I want to voice my opinion concerning the proposed tax increase for the new recreational facility for Batesville. I know that if I choose to continue to shop in Batesville, I’ll be helping to fund this. The residents living outside the city would get no more benefit from this than they are getting from the Humane Society. I for one have called them many times about dogs that come to my house after being dumped by people, but they say they never have any room.
In politics, catchy phrases, a sense of urgency to rush a vote, and vague tax information are often signs one should take a more in-depth look at what is actually trying to be accomplished.
I am disappointed the “Move Batesville Forward” group has used that approach to try and force their agenda on the whole county. This only serves to divide the county instead of helping us work as a unit for the common good.
I am writing to express the reasons why I am in support of the Batesville Parks Initiative.
1. A community/convention center with room for conferences, educational programs, activities, meetings, concerts and special events would enhance the lives of not only Batesville residents but those who live in the surrounding areas.
2. Health: An indoor walking track, a heated therapeutic pool, a gym; all are needed to stay fit and have a prolonged life.
Before I start getting calls, e-mails and letters, let me say the following did NOT take place at a college in Independence County or its surrounding counties.
But the college in question IS in Arkansas.
Back in the mid- to late 1970s and 1980s, incoming freshmen at this college were asked several questions. Their answers were surprising — even alarming — to those of us who grew up in a time when we actually learned stuff and showed an interest in learning.
The survey took place over a 10-year period and involved slightly more than 2,100 incoming freshmen.
If Amanda Foster hadn’t been speeding in the Southside area, she might not have been stopped by a state trooper Tuesday evening, and she and her passenger might not have gone to jail for drugs.
Instead, Foster and Jamie M. Moore remain in custody in the Independence County jail under a probable cause hold pending formal charges by the sheriff’s department’s Narcotics Unit, according to a police report.
Arkansas State Trooper David Jones said he was using radar on Highway 167 when he clocked a pickup truck doing 57 in a 45 mph zone on Highway 167.
An account has been established at Citizens Bank to help the Joshua and Amy Mathews family with expenses following the drowning of their 4-year-old son, Lane.
Anyone wanting to help may make a deposit at any Citizens Bank location. Please specify donation goes to the Lane Isaac Mathews Memorial Account.
CAVE CITY — It didn’t do John Douglas Brown any good to run when law officers pulled up in his front yard Tuesday.
He got arrested anyway.
Third Judicial District Drug Task Force Agent Mike Zeiger and Sharp County Sheriff Dale Weaver obtained a search warrant for Brown’s house at 948 Hwy. 115 at Cave City following a joint investigation, sheriff’s Det. Sgt. Mark Counts said.
When investigators arrived at the house in the early morning hours Tuesday, they saw Brown standing in his front yard.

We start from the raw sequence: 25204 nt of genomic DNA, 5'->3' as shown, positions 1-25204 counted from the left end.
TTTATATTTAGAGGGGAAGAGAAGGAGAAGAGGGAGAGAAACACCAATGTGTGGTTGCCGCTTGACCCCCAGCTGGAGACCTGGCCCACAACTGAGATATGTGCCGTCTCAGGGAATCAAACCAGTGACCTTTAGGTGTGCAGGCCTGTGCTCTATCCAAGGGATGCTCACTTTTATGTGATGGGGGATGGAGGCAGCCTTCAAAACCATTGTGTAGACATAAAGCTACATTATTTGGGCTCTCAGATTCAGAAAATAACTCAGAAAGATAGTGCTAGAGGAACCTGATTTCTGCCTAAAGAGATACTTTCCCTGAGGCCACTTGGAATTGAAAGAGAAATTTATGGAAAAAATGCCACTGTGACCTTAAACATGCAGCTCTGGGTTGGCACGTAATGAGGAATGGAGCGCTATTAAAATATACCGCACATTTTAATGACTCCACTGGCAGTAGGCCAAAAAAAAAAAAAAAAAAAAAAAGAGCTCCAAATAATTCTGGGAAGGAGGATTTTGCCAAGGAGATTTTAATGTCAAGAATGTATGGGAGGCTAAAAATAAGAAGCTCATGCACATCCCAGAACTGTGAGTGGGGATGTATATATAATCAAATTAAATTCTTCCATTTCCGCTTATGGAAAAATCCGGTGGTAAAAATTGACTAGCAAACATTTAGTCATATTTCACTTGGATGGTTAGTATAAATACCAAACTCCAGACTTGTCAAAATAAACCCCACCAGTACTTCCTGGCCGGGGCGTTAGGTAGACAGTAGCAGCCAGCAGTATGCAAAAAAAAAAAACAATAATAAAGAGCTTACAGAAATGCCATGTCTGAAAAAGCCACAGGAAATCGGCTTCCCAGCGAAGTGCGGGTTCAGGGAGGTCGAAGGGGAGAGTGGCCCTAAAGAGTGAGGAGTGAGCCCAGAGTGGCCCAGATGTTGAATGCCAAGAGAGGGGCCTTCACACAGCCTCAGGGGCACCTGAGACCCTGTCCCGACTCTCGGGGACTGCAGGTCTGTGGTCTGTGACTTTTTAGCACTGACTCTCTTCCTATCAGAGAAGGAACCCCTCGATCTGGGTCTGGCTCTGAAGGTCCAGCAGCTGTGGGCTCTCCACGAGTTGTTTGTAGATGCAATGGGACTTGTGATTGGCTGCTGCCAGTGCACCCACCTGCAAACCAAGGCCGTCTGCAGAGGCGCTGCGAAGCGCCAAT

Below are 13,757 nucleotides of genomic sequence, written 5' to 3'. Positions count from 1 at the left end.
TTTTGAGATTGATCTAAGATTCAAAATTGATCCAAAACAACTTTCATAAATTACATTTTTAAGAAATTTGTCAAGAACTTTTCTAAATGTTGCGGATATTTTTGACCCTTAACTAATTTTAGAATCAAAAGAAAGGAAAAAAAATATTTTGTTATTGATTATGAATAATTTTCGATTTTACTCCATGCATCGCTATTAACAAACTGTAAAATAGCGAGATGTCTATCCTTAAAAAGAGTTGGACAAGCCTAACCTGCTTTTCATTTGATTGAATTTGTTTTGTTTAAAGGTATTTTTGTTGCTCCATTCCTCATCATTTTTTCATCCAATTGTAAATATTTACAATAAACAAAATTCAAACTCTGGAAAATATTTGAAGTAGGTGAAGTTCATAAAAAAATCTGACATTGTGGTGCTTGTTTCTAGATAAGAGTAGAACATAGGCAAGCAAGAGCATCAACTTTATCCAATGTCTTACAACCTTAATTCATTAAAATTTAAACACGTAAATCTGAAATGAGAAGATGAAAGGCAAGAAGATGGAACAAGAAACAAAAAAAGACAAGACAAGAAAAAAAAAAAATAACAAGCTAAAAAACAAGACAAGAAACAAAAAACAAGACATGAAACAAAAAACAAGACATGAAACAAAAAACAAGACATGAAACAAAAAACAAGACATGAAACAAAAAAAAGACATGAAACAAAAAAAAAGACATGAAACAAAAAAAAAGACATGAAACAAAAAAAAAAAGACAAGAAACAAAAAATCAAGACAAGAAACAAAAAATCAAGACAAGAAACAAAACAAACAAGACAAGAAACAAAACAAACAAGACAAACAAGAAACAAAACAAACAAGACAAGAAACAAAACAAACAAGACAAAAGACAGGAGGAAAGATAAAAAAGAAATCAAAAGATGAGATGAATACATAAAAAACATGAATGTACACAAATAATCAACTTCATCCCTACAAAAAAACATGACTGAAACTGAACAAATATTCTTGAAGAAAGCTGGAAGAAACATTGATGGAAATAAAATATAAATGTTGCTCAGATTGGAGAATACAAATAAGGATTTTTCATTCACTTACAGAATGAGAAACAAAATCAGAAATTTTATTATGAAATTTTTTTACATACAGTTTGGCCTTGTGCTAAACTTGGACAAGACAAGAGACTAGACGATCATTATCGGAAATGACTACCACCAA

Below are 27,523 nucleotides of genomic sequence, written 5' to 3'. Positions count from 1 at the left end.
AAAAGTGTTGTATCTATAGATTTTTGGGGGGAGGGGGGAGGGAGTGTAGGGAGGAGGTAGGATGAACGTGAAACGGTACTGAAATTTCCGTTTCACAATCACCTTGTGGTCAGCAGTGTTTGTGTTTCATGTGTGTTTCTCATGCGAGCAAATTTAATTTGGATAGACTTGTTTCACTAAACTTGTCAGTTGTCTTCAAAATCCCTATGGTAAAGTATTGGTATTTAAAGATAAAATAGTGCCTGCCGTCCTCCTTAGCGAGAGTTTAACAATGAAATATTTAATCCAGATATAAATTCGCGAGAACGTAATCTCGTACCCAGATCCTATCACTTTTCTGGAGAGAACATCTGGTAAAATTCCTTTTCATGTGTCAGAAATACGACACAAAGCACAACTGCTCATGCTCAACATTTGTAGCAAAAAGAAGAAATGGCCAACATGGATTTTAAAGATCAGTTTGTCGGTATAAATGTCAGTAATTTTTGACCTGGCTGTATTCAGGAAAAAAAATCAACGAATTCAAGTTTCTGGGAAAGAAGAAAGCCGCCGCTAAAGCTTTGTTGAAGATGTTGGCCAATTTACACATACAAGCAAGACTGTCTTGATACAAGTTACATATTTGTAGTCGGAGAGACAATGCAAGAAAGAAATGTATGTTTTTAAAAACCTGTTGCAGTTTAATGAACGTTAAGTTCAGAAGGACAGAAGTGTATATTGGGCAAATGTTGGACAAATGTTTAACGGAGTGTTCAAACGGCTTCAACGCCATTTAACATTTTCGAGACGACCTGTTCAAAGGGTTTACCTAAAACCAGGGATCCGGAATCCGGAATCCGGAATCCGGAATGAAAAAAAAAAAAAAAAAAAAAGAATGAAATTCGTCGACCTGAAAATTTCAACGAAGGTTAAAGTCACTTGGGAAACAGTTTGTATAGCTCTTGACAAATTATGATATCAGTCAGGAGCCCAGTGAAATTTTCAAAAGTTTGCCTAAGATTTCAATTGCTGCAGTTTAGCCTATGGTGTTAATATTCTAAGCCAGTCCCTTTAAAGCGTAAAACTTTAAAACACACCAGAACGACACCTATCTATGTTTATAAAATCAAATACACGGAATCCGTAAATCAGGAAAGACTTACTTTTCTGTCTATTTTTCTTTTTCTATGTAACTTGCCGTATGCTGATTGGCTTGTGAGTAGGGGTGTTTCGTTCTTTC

“Mr. Brown immediately took off running,” Counts said.
With each stroke of her black Sharpie marker, Pat VanBibber helps bring the best out in others — in cartoon form.
“Can you make me look real cute?” mom-to-be Lindsey Carter asks, smiling, sitting down at VanBibber’s booth at the Independence County Fair Wednesday night, which an estimated 2,800 attendees visited, fair board member Pam Lloyd told the Guard this morning.
Telling her she can, VanBibber, a cartoon caricaturist, asks Carter, who’s due in October with her first child, if she wants her baby bump to be depicted along with her profile on the 8-by-10 canvas.
From a heated therapeutic pool and indoor walking track, to performing arts center, splash park and more, the new community center and sports complex will have something for everyone, according to the group behind the proposal.
Around 50 people attended Monday’s public meeting at West Magnet. The event followed a special-called meeting of the Batesville City Council, during which aldermen accepted the 245-acre Rutherford farm on Gap Road as the proposed site for the new ball complex.
BIRMINGHAM, Ala. (AP) — Bar brawls and NCAA investigations will be hot topics at the Southeastern Conference media days — not just national championships.
Troubling events have made headlines in the two weeks leading up to the 3-day SEC event that began today. There was a bar brawl involving Tennessee players and there are potential NCAA troubles brewing at Florida and South Carolina.
SEARCY — The Jonesboro Ricemen will try for three straight American Legion state championships. That was determined when they rallied past West Memphis 6-4 in the AAA Zone 2 Tournament championship game on Monday night.
The Ricemen will take a 26-5 record to North Little Rock’s Burns Park on Friday for a first-round game against a team yet to be determined. West Memphis, which eliminated Batesville’s Atlas Asphalt Highwaymen 7-6 Sunday afternoon and defeated Paragould 11-10 in the losers bracket final later that night, also qualified for the state tourney.
Tickets are still available for the Batesville Area Athletic Hall of Fame induction ceremony and dinner, said Joe Biard, a hall committee member.
Brian Baker, Scott Crossett and Bobby Hill will be inducted into the 19th class at the Western Sizzlin’ Restaurant on July 31. David Parker will receive the Estes Award.
The dinner will begin at 6:30 p.m. Tickets are $15 apiece and can be purchased from Sue Skinner at the Batesville Municipal Building.